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Mixed six with Omega: Louisville edition

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Business was taken care of

North Carolina State v Louisville Photo by Joe Robbins/Getty Images

What a difference a month makes. Seven of our resident BTP contributors showed up to weigh in on the Clemson game, with three daring to predict a win, though the overall margin of the collective predictions was +3 in favor of the Tigers. After a four-game stretch of NC State unceremoniously settling back to earth, just four of us coughed up a prediction for the Louisville game, with three boldly predicting victory. The aggregate margin was +4 for the Pack. So, in a month’s time, we’ve gone from believing we could hang with, if not beat, the S&P+ #2 ranked team, to fretting over escaping Louisville, ranked 104th, unscathed.

Turns out there wasn’t much to worry about. The Pack pounded the Cardinals 52-10, handing them a defeat of proportions not even meted out by Alabama (37-point win), though exceeded by Clemson (61-point win). Obviously, we’re closer to Bama and Clemson than whatever the hell that was against Wake Forest.

Alas, that Wake loss was rough on the soul, so this week’s mixed six is kicked up a couple of notches. When in Rome, do as the Romans do. When in Louisville, drink bourbon.

First bourbon—Elijah Craig 23 year: Forgive the liberty here, as I know it’s Eliah Drinkwitz. Apparently David Jtouchdown Grinnage’s parents stole the “J” in Eli’s name. Drink’s offenses have been widely panned for their inability to convert red zone trips into seven points, but that was not the case against the Cards. State reached the red zone seven times and scored on each trip, settling for a field goal just once. An 86% TD rate in the red zone would lead the nation! Let’s do that from now on instead of whatever we’ve been doing.

Second bourbon—Bulleit Barrel Strength: This strong, unfiltered bourbon, ranging from 120 to 125 proof depending on the batch, makes for a fine toast to Ryan Finley’s strong right arm. You might say the ol’ gunslinger was firing bullets up and down the field (but dadgummit I’m one letter off again). Finley moved into second place all-time in the history of Pack passers with his 316-yard performance. His four TD tosses set a career high; he had thrown three in a game eight times. We have been so, so spoiled at quarterback.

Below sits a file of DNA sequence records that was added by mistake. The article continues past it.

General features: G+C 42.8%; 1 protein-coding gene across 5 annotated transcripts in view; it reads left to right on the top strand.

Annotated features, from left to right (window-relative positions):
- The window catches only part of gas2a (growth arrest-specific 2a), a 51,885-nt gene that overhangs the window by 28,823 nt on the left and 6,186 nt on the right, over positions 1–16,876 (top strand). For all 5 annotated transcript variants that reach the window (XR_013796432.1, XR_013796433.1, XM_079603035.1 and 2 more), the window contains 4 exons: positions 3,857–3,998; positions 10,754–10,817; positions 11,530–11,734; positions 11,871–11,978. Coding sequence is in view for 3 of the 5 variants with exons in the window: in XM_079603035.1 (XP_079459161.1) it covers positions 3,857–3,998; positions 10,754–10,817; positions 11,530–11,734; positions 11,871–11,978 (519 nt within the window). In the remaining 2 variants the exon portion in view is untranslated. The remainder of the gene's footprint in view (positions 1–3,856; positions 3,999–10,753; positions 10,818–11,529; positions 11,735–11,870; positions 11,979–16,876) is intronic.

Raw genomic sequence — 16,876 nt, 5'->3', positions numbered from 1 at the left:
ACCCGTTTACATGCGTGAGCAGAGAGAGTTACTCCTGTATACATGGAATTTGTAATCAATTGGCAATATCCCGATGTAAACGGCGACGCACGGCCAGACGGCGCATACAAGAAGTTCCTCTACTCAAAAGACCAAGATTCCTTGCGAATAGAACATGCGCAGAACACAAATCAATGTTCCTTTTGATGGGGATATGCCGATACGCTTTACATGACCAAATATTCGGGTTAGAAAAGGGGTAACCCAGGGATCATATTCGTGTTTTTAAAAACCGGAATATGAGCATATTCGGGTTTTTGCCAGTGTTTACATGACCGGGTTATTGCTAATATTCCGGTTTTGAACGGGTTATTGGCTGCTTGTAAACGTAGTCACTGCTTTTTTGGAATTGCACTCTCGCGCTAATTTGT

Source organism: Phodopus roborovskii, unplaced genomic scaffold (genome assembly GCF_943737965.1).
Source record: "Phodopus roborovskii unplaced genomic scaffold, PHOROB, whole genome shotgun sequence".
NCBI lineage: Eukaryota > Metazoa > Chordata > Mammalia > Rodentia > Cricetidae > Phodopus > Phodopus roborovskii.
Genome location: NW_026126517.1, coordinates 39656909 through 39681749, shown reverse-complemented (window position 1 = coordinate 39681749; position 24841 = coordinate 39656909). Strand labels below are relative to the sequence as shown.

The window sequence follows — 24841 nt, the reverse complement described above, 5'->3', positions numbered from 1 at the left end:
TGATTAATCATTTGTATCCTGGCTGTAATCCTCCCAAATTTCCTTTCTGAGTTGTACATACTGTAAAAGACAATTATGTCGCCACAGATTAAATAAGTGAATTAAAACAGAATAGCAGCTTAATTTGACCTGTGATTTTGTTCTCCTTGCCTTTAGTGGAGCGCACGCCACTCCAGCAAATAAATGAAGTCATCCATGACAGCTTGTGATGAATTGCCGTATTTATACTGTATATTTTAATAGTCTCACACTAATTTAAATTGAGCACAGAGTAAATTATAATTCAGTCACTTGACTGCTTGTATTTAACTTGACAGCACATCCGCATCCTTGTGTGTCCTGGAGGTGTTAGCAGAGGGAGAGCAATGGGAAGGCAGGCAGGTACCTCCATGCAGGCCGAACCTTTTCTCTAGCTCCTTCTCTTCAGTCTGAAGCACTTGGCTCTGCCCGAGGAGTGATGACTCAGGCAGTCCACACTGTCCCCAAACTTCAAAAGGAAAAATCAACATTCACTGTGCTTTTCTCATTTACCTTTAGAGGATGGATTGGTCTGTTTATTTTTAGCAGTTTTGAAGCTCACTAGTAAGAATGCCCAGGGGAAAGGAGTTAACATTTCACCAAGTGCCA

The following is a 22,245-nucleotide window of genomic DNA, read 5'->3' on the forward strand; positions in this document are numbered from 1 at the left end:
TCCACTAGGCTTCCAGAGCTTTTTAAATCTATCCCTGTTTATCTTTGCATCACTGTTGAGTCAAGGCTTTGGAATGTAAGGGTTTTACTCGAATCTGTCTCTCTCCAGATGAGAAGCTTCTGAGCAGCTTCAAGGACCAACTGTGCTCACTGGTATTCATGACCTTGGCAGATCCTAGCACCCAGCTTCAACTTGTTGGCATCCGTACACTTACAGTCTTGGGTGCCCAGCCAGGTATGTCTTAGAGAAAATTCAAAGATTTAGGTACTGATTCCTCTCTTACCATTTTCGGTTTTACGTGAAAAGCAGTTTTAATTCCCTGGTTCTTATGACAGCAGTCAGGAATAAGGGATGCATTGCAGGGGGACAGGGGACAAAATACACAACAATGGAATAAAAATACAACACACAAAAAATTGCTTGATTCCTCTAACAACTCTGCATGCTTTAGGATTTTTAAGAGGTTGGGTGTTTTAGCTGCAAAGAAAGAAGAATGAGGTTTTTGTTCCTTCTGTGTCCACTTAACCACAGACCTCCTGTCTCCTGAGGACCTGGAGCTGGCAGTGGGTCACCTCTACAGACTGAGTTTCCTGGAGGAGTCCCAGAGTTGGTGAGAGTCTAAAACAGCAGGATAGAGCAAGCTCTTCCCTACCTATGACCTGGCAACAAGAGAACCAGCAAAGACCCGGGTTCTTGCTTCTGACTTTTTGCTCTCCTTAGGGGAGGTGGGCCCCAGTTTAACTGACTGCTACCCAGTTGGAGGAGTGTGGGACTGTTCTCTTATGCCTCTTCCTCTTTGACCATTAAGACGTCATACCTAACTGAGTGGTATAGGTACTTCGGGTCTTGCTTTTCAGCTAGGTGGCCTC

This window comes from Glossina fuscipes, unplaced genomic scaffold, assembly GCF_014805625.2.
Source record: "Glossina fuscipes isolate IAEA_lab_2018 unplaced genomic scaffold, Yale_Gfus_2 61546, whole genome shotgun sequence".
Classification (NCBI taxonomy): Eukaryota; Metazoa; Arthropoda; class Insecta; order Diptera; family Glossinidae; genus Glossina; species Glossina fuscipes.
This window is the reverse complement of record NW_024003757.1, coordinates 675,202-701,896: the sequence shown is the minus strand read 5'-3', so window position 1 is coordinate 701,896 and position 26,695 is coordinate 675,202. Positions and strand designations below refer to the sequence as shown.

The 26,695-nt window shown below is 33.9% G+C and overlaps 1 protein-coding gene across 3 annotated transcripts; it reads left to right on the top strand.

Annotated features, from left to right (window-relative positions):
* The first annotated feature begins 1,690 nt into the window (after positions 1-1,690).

Third bourbon—Woodford Reserve Double Oaked: NC State almost doubled up on 100-yard receivers, as Kelvin Harmon grabbed seven balls for 100 yards and Jakobi Meyers added seven catches for 96 yards. Both receivers hauled in a TD grab, as did Emeka Emezie, who matched their seven catches and accounted for 72 yards through the air. Harmon’s afternoon made him just the third Pack receiver to post two 1,000-yard receiving seasons in his career, joining Torry Holt and Jericho Cotchery. I’d say that portends a bright NFL future for the chiseled, 6-3 215-pound receiver. Even Dylan Autenrieth got in on the action, as the tight end traded in his lead blocker assignment to collect his first two career receptions (and had Finley’s throw not sailed a bit, causing Autenrieth to make a twisting grab rather than catching it in stride, he would’ve notched his first TD).

Meyers needs to average 82 yards over State’s last three games to give the team a tandem of 1,000-yard receivers. He’s averaged 83.8 yards per game so far this season.